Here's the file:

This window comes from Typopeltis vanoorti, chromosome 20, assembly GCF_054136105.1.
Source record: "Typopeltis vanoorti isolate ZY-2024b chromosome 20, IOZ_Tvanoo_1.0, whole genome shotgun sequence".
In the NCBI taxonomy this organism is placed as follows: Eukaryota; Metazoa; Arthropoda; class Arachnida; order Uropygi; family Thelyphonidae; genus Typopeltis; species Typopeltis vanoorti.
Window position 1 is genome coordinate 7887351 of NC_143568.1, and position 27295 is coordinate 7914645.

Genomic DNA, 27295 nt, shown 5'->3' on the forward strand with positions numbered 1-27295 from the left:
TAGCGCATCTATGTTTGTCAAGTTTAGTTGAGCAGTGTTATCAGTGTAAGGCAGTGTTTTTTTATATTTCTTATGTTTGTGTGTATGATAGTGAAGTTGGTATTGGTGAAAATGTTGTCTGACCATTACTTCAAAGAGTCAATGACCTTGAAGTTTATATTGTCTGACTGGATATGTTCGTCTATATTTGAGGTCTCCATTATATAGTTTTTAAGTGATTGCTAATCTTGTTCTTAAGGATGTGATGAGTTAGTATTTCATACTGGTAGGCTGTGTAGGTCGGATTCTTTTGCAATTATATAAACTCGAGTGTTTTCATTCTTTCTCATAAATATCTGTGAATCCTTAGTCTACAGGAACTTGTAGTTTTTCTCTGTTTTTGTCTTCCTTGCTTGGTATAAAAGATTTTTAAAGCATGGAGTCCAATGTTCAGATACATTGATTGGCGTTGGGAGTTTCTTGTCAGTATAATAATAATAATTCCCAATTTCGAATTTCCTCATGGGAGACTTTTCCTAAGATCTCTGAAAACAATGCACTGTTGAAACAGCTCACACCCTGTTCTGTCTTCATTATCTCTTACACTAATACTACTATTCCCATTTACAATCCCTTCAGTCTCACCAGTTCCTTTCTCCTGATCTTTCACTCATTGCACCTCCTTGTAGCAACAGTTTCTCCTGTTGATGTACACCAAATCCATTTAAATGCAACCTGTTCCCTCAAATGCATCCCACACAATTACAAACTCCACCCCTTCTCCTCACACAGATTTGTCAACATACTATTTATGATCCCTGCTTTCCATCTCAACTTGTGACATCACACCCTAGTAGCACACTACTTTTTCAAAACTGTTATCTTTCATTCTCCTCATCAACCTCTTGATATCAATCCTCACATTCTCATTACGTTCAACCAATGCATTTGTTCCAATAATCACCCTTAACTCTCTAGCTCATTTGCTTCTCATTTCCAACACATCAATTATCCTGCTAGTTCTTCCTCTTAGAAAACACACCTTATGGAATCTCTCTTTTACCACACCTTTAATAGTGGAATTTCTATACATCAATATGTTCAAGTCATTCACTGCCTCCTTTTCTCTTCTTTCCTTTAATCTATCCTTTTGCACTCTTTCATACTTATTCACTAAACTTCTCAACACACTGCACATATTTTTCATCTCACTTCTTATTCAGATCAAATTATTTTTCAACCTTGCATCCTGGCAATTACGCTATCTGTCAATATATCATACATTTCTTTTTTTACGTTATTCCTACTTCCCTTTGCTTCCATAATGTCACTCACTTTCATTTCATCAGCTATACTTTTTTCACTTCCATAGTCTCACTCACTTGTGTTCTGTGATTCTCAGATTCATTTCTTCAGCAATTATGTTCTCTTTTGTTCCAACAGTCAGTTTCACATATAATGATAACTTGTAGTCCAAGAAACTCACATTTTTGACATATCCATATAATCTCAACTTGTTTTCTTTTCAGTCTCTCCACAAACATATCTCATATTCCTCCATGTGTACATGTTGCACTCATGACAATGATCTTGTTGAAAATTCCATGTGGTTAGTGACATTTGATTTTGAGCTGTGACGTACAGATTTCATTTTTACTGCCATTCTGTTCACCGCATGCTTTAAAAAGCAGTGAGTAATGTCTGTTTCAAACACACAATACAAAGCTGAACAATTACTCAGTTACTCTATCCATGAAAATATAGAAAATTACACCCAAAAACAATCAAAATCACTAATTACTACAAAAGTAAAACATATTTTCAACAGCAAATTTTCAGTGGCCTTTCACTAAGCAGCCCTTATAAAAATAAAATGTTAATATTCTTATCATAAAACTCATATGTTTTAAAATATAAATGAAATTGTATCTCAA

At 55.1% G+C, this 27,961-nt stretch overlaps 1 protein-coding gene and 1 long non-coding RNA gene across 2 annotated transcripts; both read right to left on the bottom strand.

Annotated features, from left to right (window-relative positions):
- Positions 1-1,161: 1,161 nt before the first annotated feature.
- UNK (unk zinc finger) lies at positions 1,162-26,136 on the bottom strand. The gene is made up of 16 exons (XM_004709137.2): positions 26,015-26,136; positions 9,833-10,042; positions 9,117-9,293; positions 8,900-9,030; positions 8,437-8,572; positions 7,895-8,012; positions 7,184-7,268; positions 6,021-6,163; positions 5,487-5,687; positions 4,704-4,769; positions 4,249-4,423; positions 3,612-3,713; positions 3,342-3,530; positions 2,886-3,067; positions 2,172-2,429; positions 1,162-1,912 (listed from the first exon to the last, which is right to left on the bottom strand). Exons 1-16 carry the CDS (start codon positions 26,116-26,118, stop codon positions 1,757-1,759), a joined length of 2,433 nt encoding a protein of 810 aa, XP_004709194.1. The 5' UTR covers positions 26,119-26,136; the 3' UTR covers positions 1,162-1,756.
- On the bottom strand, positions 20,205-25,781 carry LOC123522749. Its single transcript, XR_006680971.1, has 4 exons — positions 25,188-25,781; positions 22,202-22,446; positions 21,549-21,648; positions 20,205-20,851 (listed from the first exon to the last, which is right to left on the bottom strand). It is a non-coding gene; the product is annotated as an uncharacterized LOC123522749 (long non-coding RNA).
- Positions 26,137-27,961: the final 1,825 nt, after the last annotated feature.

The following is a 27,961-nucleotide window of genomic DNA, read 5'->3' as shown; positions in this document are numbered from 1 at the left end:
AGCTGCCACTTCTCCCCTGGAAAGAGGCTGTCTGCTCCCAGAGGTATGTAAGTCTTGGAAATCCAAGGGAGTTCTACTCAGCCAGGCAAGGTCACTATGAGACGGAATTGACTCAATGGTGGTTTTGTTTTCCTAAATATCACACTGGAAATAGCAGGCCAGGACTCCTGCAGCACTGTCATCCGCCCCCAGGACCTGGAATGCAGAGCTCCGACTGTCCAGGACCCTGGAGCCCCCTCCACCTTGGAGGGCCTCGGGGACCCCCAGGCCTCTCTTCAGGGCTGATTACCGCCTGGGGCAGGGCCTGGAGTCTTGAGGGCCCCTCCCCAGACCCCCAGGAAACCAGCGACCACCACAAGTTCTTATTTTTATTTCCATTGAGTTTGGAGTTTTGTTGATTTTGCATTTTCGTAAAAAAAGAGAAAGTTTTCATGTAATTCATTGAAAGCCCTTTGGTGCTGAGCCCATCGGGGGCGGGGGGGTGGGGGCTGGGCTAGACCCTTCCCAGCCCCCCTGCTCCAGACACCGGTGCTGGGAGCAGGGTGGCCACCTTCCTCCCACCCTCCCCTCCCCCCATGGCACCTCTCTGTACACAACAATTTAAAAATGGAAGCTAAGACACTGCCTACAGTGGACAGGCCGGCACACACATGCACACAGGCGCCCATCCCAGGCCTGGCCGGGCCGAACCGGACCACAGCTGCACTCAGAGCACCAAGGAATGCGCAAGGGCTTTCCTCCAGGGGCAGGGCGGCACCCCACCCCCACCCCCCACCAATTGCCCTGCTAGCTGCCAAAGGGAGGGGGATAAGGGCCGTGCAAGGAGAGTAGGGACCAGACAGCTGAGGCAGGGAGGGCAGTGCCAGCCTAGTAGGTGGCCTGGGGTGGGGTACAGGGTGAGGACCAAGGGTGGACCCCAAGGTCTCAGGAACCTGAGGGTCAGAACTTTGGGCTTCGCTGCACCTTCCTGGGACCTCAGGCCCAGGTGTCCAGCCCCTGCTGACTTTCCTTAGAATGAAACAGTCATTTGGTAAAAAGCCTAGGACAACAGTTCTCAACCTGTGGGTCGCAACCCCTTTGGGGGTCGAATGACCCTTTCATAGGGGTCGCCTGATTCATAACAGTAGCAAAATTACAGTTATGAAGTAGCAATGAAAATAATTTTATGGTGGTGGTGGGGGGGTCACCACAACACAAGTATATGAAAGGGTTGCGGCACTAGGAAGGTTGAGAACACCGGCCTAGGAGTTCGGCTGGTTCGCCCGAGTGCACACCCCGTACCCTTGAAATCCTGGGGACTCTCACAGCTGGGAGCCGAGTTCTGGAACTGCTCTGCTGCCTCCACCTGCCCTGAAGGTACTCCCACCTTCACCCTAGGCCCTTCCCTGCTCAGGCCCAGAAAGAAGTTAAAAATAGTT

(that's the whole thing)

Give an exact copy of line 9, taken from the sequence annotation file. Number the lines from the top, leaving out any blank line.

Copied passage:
- Positions 1-1,161: 1,161 nt before the first annotated feature.